Furthermore, by encapsulating the patterned areas prior to the laser annealing step, the dimensional stability, surface texture and planarity of the discrete areas may be controlled. After patterning a suitable capping layer is deposited and, subsequent to crystallization, the capping layer is removed so that subsequent known processing steps may be implemented to form active devices on the array of single crystal islands.
Laser crystallized silicon islands on insulating substrates, formed in accordance with the teaching of the Biegelsen et al patent, have been shown to produce high performance thin film transistors (TFTs). However, a major drawback to useable large area configurations has been an extremely low yield. It has been observed that when the encapsulating layer is removed, cracks or fissures appear in the substrate, at the island edges. It apppears that the fissures are caused by enhanced etching of the substrate, at the highly stressed island edges, by the encapsulant removing etchant. High stresses are induced in the substrate by the thermal mismatch between the silicon areas and the usual fused silica substrate. Since the thermal coefficient of expansion and contraction of silicon is about six times that of the substrate, the crystallized silicon areas will have expanded and shrunk considerably more during heating and cooling, causing large compressive stresses in the substrate, along the interface with the islands. At the island edges, where the compressive stresses terminate, fissures are likely to occur. These cracks have become a major source of failure in the subsequently fabricated MOS devices, by trapping contaminants and subsequently deposited conducting layer materials, thus providing shorting paths.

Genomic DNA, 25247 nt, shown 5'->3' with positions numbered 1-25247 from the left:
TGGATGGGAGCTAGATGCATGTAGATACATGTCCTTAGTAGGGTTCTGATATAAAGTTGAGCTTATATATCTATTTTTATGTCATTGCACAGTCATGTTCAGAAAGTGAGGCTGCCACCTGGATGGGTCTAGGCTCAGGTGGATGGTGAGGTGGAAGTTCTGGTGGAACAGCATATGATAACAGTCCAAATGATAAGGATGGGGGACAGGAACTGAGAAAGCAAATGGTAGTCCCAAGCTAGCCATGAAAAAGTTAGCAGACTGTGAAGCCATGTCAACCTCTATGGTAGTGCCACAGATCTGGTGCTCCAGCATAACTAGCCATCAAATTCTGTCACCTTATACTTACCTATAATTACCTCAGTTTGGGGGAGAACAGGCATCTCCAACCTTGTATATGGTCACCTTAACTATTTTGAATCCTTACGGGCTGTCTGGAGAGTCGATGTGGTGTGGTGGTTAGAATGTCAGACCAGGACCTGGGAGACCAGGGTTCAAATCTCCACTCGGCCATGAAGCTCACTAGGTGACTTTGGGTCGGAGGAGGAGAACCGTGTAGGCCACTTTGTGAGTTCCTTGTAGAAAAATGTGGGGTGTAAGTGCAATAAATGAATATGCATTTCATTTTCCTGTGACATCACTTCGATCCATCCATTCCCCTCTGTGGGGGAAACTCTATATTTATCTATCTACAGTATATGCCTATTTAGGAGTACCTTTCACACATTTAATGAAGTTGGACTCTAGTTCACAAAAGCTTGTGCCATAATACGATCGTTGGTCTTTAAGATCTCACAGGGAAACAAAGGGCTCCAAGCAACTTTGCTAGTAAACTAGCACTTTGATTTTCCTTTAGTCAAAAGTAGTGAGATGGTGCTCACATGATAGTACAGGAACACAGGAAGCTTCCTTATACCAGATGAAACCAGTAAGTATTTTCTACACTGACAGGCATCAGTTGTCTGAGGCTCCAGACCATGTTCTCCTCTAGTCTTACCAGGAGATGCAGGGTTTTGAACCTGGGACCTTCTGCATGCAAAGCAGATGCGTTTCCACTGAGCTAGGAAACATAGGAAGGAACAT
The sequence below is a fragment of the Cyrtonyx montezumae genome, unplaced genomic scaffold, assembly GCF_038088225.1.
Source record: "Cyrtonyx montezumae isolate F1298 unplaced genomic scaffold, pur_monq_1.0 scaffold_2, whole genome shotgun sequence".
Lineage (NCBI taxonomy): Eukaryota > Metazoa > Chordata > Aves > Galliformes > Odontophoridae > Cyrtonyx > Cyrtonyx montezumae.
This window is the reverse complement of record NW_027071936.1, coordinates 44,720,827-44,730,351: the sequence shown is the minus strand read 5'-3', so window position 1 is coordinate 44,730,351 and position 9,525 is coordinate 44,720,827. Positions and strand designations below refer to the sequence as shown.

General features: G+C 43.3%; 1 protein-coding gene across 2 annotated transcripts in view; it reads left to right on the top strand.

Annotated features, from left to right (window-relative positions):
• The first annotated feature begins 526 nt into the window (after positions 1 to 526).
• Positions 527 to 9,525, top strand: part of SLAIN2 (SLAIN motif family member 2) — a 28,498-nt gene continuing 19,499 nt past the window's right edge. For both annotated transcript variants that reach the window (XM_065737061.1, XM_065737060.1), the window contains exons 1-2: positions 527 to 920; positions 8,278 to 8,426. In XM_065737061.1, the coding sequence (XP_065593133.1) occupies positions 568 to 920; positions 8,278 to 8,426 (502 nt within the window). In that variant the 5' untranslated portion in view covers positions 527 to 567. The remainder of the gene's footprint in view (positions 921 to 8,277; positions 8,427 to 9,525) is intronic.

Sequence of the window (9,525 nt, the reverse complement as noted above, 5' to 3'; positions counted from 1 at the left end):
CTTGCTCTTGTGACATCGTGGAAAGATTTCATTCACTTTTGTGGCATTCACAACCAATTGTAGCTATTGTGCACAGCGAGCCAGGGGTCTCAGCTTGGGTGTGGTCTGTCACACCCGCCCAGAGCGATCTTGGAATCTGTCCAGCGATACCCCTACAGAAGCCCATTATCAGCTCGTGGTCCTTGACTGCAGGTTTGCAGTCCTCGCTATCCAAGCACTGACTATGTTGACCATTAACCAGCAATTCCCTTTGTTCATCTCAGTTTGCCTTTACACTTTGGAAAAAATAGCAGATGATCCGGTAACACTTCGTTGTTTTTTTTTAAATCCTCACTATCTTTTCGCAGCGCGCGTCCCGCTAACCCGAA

Therefore, it is the object of this invention to provide a method for treating the substrate, at the edges of the crystallized silicon areas, for preventing the formation of these yield reducing cracks or fissures.